Thanksgiving - Give Thanks for Your Local Farmer

Thanksgiving Past

Thanksgiving is the biggest food holiday of the year; though Christmas and Easter aren’t far behind! In the cook/bake/eat marathon that is going on this week, we need to take a pause.

We all have much to be grateful for, including the friends we have made along the road. At GoodFood World, we want to say “thanks” to old friends, new friends, and friends we have yet to meet! All the best of Thanksgiving to you!

We also need to recognize that there are many millions of people for whom good food is a luxury. In fact, it’s getting to be a stretch for even middle income families. More consumers are looking for safe, healthy and nutritious food, and yet “purists” with fat pocket books are paying huge sums for overly-hyped birds like these, which sell for $14 a pound – that’s $350 for a 25 pound turkey:

Slow grown, free range, fed on certified organic pasture with grasses, native weeds, seeds, nuts, wild flowers, and natural vegetation, and with 24-hour access to abundant pure, mineral-rich, filtered water. No medications, hormones, steroids, antibiotics, additives, pesticides, herbicides, or artificial or commercial fertilizers; no animal by products or blood; no arsenicals; and no artificial grow lights.

Wild flowers??? Puh-leeze!!

Broad-Breasted Bronze Turkeys from Crown S Ranch

All turkeys – wild turkeys and the broad-breasted white or the dozen or so “heritage” breeds grown domestically today – are the same species (Meleagris gallopavo).

Farmers produce nearly 250 million turkeys every year of all kinds for the American table; 99.9% of those are the broad-breasted white breed sold in supermarkets across the country. Around 25,000 heritage breed turkeys are raised on small farms and sold directly to consumers or through specialty markets.

If you live in Wisconsin or Minnesota, you are more likely to have a wild turkey on your dinner table than a “heritage” breed; in 2009, more than 70,000 wild turkeys were killed during the states’ spring and fall hunting seasons. (1)(2)

Benjamin Franklin admired the wild turkey for its boldness and ability to forage for itself. In the 230+ years since, consumers have come to admire the domestic turkey for its ability to grow fat and large breasted, fast! The Broad-Breasted White grows to an average of 32 pounds in just 18 weeks. So fast that the bird develops a variety of health problems including leg and joint disorders, lameness, heart disease, and weakened immune systems.(3)

Crown S Ranch Broad-Breasted Bronze Turkey

Turn these birds out from their factory farms and they’d certainly die. They can’t run – in fact, they can barely walk – or fly. They depend on large quantities of high protein food and hormones to support rapid grown. And – as a final insult – even if allowed the opportunity to mate, they couldn’t reproduce.

Consumers who want pasture-raised heritage breed turkeys are looking for birds that are well cared for, grow slowly, and have flavorful meat. Unfortunately they are expensive to produce.

Domestic turkeys are tough animals to raise. Poults (young turkeys) are fragile birds. They don’t tolerate heat or cold very well, they start out needing a very high protein diet and, until they are about 10 weeks old, they are at risk from predators while in the field. The heritage breeds are more robust than the broad-breasted whites and, once they are large enough to fend for themselves outdoors, they grow slowly, taking 24 to 30 weeks to reach market weight.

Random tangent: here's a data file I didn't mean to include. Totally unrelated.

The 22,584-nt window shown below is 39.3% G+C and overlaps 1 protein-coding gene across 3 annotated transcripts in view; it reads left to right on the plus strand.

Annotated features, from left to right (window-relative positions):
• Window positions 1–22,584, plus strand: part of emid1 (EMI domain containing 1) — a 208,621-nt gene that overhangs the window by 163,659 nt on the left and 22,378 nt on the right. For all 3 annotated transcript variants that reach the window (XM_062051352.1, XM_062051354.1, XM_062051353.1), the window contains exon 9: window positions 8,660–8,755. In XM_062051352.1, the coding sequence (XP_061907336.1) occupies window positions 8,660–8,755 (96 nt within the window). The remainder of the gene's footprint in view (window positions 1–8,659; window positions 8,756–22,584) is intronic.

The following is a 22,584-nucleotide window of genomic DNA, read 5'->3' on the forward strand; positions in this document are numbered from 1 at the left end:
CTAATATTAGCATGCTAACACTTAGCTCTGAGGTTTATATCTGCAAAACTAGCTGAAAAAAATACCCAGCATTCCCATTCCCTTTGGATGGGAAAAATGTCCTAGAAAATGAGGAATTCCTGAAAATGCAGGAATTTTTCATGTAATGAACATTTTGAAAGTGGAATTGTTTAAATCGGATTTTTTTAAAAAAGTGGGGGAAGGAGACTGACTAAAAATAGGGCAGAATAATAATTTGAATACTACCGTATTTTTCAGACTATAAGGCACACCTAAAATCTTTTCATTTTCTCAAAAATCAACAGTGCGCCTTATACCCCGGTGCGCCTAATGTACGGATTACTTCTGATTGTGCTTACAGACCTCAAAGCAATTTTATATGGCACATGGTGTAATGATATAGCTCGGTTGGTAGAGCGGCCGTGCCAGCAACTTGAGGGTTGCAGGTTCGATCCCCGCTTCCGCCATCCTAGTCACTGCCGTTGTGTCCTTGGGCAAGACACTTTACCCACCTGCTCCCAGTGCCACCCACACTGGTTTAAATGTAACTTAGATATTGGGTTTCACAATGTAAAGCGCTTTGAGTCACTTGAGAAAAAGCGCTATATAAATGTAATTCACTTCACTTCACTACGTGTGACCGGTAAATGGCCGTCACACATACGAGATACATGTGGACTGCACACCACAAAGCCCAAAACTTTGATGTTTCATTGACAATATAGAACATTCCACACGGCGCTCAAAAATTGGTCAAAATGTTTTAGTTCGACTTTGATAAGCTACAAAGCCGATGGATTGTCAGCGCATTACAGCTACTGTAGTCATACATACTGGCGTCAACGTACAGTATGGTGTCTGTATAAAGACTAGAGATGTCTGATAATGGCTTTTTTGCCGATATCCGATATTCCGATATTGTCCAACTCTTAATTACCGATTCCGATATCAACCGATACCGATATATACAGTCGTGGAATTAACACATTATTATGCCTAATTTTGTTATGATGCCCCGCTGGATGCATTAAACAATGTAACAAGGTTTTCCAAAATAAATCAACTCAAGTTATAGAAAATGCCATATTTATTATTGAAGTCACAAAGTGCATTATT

Crown S Ranch Heritage and Broad-Breasted Bronze Turkeys

At the same time, growing demand is driving up the price. Dean and Deluca – the high-end food market – offers heritage turkeys for $90 (for a 10-pound bird) to $125 (14 pounds). Also available at D&D is the D’Artagnan wild turkey – “farm-raised from the original wild breed” – for $14 per pound. That’s a whopping $168 for a 12-pound bird.

Compare that to QFC, a Seattle chain of supermarkets, which this week offered 24-pound turkeys for under $10 with the purchase of $25 worth of groceries.

While pastured, free-range, antibiotic- and hormone-free, naturally raised heritage turkeys may more closely resemble the turkeys our great grandparents ate; they are being priced out of the reach of the average American.

Short of partnering with a turkey hunter or raising a couple of birds in the back yard, consumers looking for alternatives are buying from farmers like Louis Sukovaty who sell direct. Every year, Crown S Ranch raises several hundred organic turkeys, both broad-breasted whites and heritage breeds. And they are a bargain at $6 or $7 a pound.

We shouldn’t just eat “corporate turkeys.” What we should do is support the small farmer who is doing his or her best to raise a good bird and sell it at a reasonable price.

Give thanks for your local farmer, and enjoy your dinner!

P.S. For those of you who prefer not to eat meat for the holiday, try your hand at Tofu Turkey. Here’s a recipe for a vegetarian holiday dinner from our Health Living correspondent, Ina Denburg.

________________________________________

More information:

(1)  Minnesota wild turkey harvests: http://files.dnr.state.mn.us/recreation/hunting/turkey/fallturkey2009_harvest.pdf, http://files.dnr.state.mn.us/recreation/hunting/turkey/springturkey2009_harvest.pdf

(2)  Wisconsin wild turkey harvest: http://dnr.wi.gov/org/land/wildlife/hunt/turkey/harvsumm.htm

(3)  Farm Sanctuary, Unnatural Breeding Techniques and Results in Modern Turkey Production, http://www.farmsanctuary.org/mediacenter/turkey_ai.html

Share and Recommend:
  • Facebook
  • Twitter
  • LinkedIn
  • RSS
  • Add to favorites
  • email
  • Print
  • PDF